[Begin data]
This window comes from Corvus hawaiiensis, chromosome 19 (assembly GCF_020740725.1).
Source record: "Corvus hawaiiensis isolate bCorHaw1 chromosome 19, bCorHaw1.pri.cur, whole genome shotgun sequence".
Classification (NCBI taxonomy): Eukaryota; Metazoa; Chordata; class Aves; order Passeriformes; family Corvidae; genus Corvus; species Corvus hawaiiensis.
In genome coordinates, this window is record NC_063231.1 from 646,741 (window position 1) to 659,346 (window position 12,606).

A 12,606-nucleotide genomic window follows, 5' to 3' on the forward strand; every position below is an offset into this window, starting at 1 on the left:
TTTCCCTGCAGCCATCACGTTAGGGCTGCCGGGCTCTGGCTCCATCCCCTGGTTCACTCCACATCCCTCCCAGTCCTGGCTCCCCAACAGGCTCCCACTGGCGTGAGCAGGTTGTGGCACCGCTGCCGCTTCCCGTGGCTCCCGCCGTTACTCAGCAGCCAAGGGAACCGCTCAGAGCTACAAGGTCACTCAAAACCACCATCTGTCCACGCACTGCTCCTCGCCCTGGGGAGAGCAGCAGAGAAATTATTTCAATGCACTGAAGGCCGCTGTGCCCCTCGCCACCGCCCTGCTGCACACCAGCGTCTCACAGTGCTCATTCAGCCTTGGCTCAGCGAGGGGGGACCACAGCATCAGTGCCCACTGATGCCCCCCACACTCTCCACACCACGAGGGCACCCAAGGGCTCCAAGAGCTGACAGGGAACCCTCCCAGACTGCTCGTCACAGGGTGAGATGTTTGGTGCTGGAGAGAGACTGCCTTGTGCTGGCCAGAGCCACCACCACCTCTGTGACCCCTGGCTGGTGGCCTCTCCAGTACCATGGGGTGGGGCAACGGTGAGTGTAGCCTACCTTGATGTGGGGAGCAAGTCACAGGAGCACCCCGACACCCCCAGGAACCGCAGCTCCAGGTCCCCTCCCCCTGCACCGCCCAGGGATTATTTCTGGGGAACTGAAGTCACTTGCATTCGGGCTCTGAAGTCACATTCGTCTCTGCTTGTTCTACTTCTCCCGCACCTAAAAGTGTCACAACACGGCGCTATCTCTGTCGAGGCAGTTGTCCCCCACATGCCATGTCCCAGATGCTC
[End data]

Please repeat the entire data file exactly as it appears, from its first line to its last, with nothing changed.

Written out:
This window comes from Corvus hawaiiensis, chromosome 19 (assembly GCF_020740725.1).
Source record: "Corvus hawaiiensis isolate bCorHaw1 chromosome 19, bCorHaw1.pri.cur, whole genome shotgun sequence".
Classification (NCBI taxonomy): Eukaryota; Metazoa; Chordata; class Aves; order Passeriformes; family Corvidae; genus Corvus; species Corvus hawaiiensis.
In genome coordinates, this window is record NC_063231.1 from 646,741 (window position 1) to 659,346 (window position 12,606).

A 12,606-nucleotide genomic window follows, 5' to 3' on the forward strand; every position below is an offset into this window, starting at 1 on the left:
TTTCCCTGCAGCCATCACGTTAGGGCTGCCGGGCTCTGGCTCCATCCCCTGGTTCACTCCACATCCCTCCCAGTCCTGGCTCCCCAACAGGCTCCCACTGGCGTGAGCAGGTTGTGGCACCGCTGCCGCTTCCCGTGGCTCCCGCCGTTACTCAGCAGCCAAGGGAACCGCTCAGAGCTACAAGGTCACTCAAAACCACCATCTGTCCACGCACTGCTCCTCGCCCTGGGGAGAGCAGCAGAGAAATTATTTCAATGCACTGAAGGCCGCTGTGCCCCTCGCCACCGCCCTGCTGCACACCAGCGTCTCACAGTGCTCATTCAGCCTTGGCTCAGCGAGGGGGGACCACAGCATCAGTGCCCACTGATGCCCCCCACACTCTCCACACCACGAGGGCACCCAAGGGCTCCAAGAGCTGACAGGGAACCCTCCCAGACTGCTCGTCACAGGGTGAGATGTTTGGTGCTGGAGAGAGACTGCCTTGTGCTGGCCAGAGCCACCACCACCTCTGTGACCCCTGGCTGGTGGCCTCTCCAGTACCATGGGGTGGGGCAACGGTGAGTGTAGCCTACCTTGATGTGGGGAGCAAGTCACAGGAGCACCCCGACACCCCCAGGAACCGCAGCTCCAGGTCCCCTCCCCCTGCACCGCCCAGGGATTATTTCTGGGGAACTGAAGTCACTTGCATTCGGGCTCTGAAGTCACATTCGTCTCTGCTTGTTCTACTTCTCCCGCACCTAAAAGTGTCACAACACGGCGCTATCTCTGTCGAGGCAGTTGTCCCCCACATGCCATGTCCCAGATGCTC